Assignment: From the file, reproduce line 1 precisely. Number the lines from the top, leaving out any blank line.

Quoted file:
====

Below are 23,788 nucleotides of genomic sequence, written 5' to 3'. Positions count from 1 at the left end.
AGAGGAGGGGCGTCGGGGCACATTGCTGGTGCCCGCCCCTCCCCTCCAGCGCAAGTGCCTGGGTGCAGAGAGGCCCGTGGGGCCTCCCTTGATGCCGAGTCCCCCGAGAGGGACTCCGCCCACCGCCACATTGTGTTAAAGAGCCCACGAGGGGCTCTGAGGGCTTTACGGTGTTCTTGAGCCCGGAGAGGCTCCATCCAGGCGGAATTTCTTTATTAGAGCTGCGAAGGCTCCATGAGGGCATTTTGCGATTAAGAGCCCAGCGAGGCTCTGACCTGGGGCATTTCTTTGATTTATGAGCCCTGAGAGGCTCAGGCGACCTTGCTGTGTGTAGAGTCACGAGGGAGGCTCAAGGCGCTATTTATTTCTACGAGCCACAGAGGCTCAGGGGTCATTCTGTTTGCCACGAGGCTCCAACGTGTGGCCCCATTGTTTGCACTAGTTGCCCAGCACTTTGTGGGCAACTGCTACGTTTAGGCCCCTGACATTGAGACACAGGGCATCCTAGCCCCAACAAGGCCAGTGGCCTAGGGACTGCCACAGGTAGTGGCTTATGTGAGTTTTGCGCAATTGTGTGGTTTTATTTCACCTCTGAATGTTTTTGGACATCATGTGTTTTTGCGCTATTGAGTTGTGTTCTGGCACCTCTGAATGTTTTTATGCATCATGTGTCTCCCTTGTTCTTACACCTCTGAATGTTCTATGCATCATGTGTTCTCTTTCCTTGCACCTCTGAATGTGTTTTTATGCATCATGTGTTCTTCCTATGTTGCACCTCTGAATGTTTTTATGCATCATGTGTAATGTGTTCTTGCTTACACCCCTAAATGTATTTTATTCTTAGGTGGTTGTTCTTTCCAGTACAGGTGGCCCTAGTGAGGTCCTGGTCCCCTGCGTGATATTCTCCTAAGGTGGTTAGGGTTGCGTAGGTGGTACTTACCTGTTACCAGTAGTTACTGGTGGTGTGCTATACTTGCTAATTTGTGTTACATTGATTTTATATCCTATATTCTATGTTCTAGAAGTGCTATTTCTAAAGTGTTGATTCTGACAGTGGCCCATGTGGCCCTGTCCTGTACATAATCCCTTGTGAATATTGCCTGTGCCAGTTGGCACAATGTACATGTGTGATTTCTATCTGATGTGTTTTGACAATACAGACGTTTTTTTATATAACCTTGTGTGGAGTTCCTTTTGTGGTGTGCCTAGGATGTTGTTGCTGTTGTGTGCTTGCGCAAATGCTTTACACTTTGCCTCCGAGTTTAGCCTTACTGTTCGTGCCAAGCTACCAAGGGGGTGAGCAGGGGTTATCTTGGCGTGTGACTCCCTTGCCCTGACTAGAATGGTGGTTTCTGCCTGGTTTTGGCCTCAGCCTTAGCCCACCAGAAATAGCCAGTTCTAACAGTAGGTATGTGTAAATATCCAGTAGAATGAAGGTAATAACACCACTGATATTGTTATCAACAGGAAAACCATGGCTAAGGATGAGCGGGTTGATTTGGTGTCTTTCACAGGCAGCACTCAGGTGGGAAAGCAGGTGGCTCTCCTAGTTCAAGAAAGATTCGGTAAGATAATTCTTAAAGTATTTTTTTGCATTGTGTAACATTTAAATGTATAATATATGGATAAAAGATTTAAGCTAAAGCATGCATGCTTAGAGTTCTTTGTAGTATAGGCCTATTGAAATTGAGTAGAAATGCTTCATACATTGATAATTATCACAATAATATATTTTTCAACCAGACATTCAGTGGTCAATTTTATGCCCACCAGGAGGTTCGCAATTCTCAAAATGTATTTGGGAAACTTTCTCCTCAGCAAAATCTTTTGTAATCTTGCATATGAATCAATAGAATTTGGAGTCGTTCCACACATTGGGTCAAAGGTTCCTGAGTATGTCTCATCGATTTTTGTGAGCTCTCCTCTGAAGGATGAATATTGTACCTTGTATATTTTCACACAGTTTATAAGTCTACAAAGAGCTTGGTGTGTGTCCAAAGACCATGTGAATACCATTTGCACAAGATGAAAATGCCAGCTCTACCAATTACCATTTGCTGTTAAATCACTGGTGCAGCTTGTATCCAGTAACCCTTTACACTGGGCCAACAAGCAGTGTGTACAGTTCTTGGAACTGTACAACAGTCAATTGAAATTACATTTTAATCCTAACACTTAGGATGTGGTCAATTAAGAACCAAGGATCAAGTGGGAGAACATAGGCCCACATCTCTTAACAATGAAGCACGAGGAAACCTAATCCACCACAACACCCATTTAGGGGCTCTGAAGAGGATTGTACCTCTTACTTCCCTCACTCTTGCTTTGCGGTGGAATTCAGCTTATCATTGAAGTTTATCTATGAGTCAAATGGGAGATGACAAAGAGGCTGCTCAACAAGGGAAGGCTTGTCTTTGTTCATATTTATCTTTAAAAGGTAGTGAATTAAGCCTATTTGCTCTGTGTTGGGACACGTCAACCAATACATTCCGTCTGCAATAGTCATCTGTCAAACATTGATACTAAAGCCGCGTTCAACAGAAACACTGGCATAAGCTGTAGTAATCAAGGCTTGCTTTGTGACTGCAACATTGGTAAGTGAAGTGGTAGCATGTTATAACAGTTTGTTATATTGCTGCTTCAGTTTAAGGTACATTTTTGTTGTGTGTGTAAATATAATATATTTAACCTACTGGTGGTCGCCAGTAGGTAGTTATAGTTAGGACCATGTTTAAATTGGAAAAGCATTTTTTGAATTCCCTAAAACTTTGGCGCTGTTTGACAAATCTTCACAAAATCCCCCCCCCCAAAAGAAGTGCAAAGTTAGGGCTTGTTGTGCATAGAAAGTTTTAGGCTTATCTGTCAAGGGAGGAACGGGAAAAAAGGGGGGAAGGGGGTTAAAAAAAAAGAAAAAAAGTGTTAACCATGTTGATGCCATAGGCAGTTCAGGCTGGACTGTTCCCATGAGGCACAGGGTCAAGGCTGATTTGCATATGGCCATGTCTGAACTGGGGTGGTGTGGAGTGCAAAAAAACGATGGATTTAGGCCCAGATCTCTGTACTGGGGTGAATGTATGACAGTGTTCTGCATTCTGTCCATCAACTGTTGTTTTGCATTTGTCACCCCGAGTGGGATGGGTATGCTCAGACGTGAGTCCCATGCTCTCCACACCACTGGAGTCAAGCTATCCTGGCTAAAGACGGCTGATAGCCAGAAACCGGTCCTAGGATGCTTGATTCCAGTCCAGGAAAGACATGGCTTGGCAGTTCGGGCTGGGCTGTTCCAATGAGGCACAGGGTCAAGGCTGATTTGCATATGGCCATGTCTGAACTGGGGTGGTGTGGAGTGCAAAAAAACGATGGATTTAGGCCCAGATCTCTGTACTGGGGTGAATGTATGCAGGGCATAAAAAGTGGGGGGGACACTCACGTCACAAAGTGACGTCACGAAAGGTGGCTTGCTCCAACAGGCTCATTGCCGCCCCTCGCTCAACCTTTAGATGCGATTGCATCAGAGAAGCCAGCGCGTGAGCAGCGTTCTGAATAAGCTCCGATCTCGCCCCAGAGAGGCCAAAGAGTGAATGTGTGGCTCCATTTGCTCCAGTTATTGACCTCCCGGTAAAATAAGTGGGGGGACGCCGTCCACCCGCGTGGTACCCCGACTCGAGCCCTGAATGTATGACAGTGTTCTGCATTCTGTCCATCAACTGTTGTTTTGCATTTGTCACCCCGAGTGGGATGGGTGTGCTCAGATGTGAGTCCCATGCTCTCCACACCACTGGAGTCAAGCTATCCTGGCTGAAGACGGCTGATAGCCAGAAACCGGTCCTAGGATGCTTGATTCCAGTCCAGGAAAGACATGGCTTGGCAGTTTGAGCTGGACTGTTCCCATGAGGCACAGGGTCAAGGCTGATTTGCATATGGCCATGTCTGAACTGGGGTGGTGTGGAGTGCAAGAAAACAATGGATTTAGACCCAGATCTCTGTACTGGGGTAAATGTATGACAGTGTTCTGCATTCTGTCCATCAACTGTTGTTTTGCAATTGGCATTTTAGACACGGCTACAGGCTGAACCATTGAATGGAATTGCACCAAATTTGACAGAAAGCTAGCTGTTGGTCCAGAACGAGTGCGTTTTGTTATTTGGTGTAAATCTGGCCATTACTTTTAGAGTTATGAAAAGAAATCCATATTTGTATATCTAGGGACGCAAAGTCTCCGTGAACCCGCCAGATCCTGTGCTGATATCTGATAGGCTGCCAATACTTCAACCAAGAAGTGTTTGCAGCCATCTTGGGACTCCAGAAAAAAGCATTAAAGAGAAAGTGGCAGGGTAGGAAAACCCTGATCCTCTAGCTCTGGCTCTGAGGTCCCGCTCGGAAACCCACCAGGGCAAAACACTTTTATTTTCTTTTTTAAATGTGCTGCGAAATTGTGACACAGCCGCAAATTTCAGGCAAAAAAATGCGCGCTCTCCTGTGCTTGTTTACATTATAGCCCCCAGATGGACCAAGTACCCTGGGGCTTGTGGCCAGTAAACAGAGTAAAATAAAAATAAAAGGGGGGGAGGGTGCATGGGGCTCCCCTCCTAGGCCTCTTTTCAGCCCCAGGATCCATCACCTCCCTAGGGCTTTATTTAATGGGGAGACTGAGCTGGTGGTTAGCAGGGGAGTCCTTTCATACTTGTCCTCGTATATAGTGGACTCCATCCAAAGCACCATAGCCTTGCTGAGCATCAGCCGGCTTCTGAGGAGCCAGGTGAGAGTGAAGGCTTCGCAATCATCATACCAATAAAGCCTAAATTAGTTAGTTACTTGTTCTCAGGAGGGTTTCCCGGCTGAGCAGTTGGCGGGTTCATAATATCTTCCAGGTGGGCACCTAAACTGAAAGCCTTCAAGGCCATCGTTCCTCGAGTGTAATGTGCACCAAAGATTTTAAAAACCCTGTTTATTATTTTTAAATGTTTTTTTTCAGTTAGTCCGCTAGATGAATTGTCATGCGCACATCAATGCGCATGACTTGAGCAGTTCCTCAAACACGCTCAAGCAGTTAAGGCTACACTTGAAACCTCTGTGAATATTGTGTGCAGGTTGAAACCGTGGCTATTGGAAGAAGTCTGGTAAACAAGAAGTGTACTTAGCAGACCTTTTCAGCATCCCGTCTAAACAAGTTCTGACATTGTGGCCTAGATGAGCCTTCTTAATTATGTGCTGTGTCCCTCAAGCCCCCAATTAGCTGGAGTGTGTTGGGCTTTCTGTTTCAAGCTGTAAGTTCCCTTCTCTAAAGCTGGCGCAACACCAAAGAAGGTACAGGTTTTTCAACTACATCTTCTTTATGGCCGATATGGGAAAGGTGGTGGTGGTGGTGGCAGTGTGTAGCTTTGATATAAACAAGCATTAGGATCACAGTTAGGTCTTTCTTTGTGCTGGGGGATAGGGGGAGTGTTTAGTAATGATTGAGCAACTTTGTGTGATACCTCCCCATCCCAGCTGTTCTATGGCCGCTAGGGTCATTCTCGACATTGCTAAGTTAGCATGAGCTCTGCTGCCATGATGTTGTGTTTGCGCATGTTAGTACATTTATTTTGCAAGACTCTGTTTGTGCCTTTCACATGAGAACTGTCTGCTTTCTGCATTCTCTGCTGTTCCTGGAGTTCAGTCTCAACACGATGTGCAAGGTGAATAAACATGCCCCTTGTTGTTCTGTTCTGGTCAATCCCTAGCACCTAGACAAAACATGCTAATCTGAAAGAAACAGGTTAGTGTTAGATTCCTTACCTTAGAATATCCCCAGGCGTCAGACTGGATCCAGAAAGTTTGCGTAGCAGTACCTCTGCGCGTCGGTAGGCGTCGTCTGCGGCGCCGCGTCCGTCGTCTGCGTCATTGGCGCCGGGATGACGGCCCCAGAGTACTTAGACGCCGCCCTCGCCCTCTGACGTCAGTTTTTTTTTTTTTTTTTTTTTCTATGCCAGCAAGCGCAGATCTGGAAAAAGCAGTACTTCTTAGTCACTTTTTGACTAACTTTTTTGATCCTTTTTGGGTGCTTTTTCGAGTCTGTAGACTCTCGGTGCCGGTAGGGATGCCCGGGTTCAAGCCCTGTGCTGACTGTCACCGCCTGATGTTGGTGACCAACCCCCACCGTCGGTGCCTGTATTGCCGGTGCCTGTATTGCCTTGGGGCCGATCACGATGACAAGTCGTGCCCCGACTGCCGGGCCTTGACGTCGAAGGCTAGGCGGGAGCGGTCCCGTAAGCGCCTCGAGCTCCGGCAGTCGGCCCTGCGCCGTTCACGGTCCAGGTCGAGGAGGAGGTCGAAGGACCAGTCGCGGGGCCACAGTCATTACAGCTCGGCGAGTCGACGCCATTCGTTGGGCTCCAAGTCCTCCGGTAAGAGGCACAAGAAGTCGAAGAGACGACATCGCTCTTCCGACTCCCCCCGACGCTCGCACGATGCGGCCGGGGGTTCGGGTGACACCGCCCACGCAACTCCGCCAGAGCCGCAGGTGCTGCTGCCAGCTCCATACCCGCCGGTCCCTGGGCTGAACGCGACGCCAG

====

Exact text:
Below are 23,788 nucleotides of genomic sequence, written 5' to 3'. Positions count from 1 at the left end.